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Media storage on NAS or Local

ZavoqZavoq Posts: 15Members, Plex Pass Plex Pass

Option 1: Store media files on a RAID 5 NAS drive
Option 2: Add a bunch on internal drives and build a RAID 5 on the PC running PMC.

Thoughts? Pros/Cons of each?

Best Answers

  • cayarscayars Posts: 4,341Members, Plex Pass, Plex Ninja Plex Ninja
    Accepted Answer

    Lets say you have 8 drives. The first 4 drives contain movies files and the last 4 drives contain TV shows.
    You would have to setup Plex with 4 drive entries for the movies and 4 drive entries for the tv shows.
    So for Example Movies could be:
    F:\Movies
    G:\Movies
    H:\Movies
    I:\Movies

    You scan in everything and it's working fine. You decide to move some files from H to G or vice versa because you like to keep A -G on the first drive, H-M on the second drive, etc So now Plex sees the location of the file has changed. Not a big deal but it just gets to be more info to keep track of and to update. Lets say you want to access your movie collection over the network from your desktop. Which drive is the movie on? What if you run an FTP Server? You have to create 4 FTP folders matching the 4 movie drives. Now in order to find anything you need to more or less keep them alphabatized. A on first drive, Z movies on last drive, etc..

    What drive pool does is combine all your drive into one big drive. So you create an E or Z drive or something like that. Now you point your ftp or Plex server to E:\movies and your done.

    Need to copy new files to the disk subsystem? Which drive do you copy it to? Well if using the pool you just copy your new movies to E:\Movies.

    It just makes life easier. Is it needed? No, does it make life a lot easier? ABSOLUTELY. The more drives you have the more the pool helps. With the pool you can shift or move any movie from the 1st drive to the 4th drive and files from the 3 drive to the 2nd drive and nothing cares because it's still all E:\Movies to the apps.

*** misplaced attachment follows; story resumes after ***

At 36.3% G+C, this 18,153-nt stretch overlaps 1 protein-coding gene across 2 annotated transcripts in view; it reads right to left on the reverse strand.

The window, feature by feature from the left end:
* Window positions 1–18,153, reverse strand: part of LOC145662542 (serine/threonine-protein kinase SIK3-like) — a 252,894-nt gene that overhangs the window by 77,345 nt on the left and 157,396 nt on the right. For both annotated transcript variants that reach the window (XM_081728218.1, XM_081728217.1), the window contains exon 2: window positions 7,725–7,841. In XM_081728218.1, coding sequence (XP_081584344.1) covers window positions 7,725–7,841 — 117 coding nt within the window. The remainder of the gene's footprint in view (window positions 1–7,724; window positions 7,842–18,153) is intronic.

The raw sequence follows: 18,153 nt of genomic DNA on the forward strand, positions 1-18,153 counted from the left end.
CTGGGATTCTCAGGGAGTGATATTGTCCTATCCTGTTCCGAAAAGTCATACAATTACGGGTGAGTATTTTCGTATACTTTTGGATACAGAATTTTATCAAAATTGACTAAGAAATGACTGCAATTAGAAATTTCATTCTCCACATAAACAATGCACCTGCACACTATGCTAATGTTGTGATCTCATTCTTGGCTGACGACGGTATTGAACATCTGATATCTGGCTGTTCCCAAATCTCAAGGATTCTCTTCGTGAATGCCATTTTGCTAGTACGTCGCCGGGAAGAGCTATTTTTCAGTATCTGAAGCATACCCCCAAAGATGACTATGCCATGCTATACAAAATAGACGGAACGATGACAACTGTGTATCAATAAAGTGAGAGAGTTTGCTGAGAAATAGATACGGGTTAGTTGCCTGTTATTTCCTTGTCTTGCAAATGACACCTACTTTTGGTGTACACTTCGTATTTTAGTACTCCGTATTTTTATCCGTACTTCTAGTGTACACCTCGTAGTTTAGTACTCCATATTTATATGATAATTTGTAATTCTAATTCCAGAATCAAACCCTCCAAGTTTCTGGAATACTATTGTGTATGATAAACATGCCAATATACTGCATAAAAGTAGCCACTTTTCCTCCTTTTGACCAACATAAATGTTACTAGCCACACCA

From the standpoint of SnapRAID you completely ignore the pool and setup each of the 8 drives as separate entries to create parity against, much like you would do without the pool. Snapraid cares about each drive.

    Pooling software allow you the user and the apps to forget about the individual drives.

    Make sense?
    Carlo

    10K+ Movies, 400+ Shows - 33.4K+ TV Episodes, 450 Christmas Movies, 425 Documentary, 290 3D Movies, 1300 NFL Games, 1280 Educational Videos, Premium Music: 215K+ Tracks, 775 GB Plex Meta-Data. 6 Network Cable Tuners.
    Thread on my setup with some tips and tricks: https://forums.plex.tv/discussion/131308/cayars-setup-walk-through-and-some-tips-and-tricks/p1

Answers

  • astrofisherastrofisher Plex Dwarf Star Posts: 5,514Members, Plex Pass Plex Pass

    NAS capable of transoding can get spendy. I went with a purpose built server capable of a couple of 1080p transcodes if necessary. Can hold 6 internal data drives plus 2 SSDs (OS on 1 and Plex data on 2), simple back-up to hot swap drive.

    Plex Server Specifications
    OS - Windows 10 Professional 
    Fractal Design Arc Mini R2 Black Window High-Airflow MATX Mini Tower Computer Case
    GIGABYTE GA-H87M-HD3 LGA 1150 Intel H87 HDMI SATA 6Gb/s USB 3.0 Micro ATX Intel MB 
    Intel(R) Core(TM) i3-4150 CPU @ 3.50GHz (stock cpu cooler)
    CORSAIR RM Series RM450 450W ATX12V v2.31
    CORSAIR XMS 8GB (2 x 4GB) 240-Pin DDR3 SDRAM
    Asus 24x DVD-RW Serial-ATA Internal OEM Optical Drive
    Vantec 4-Channel 6-Port SATA 6Gb/s PCIe Card (added for future hd's)
    Icy Dock Trayless Tray less hot swappable drive cage (back-up drive)
    Noctua NF-F12 PWM Cooling Fan (extra case fan)
    
    Disk (B:) (2794 GB Total) (Hot Swap Drive)
    Disk (C:) (120GB Samsung SSD - OS) 
    Disk (D:) (120GB Samsung SSD - Plex Data) 
    Disk (G:) (2794 GB WD Red - Media)